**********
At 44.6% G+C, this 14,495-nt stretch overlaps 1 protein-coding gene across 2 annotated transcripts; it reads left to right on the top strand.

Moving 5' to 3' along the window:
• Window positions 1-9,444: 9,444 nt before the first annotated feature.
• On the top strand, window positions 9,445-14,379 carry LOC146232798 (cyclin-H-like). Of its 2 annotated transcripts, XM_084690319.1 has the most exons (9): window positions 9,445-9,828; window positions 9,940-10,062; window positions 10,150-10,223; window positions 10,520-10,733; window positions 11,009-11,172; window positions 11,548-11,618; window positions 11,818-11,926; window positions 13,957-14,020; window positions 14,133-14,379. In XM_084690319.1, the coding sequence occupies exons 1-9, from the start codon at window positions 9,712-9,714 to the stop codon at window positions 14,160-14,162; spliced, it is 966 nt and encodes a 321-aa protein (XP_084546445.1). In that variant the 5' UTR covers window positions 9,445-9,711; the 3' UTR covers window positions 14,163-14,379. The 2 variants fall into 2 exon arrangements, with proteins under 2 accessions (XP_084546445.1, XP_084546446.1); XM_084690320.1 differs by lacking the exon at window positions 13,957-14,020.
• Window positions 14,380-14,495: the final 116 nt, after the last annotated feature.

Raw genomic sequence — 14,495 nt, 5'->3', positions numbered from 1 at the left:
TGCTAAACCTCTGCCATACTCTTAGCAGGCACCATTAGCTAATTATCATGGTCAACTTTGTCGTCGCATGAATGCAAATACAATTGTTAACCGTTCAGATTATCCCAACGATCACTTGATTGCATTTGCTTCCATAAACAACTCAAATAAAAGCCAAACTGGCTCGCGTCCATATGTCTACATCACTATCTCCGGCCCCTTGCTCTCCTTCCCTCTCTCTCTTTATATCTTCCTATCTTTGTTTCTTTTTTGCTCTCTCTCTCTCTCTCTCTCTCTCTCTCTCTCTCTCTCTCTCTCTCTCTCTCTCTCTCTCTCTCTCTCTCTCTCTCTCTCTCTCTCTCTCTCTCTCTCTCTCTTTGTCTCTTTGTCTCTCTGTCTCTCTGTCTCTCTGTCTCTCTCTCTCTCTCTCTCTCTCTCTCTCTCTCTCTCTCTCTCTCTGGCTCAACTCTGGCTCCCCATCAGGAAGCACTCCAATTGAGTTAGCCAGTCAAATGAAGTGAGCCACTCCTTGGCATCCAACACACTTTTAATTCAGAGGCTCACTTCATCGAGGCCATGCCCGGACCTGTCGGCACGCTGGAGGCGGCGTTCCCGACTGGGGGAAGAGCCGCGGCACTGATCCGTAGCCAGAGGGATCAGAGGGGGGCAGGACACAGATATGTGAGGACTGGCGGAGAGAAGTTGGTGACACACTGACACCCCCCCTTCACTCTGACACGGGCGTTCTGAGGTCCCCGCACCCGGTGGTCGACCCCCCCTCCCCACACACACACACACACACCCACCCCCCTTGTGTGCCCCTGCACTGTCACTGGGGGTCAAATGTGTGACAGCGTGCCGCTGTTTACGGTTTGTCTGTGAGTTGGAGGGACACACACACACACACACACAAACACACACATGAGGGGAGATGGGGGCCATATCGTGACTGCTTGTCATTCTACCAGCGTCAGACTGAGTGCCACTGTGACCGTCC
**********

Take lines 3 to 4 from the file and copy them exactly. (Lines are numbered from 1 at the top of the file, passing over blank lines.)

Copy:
• Window positions 1-9,444: 9,444 nt before the first annotated feature.
• On the top strand, window positions 9,445-14,379 carry LOC146232798 (cyclin-H-like). Of its 2 annotated transcripts, XM_084690319.1 has the most exons (9): window positions 9,445-9,828; window positions 9,940-10,062; window positions 10,150-10,223; window positions 10,520-10,733; window positions 11,009-11,172; window positions 11,548-11,618; window positions 11,818-11,926; window positions 13,957-14,020; window positions 14,133-14,379. In XM_084690319.1, the coding sequence occupies exons 1-9, from the start codon at window positions 9,712-9,714 to the stop codon at window positions 14,160-14,162; spliced, it is 966 nt and encodes a 321-aa protein (XP_084546445.1). In that variant the 5' UTR covers window positions 9,445-9,711; the 3' UTR covers window positions 14,163-14,379. The 2 variants fall into 2 exon arrangements, with proteins under 2 accessions (XP_084546445.1, XP_084546446.1); XM_084690320.1 differs by lacking the exon at window positions 13,957-14,020.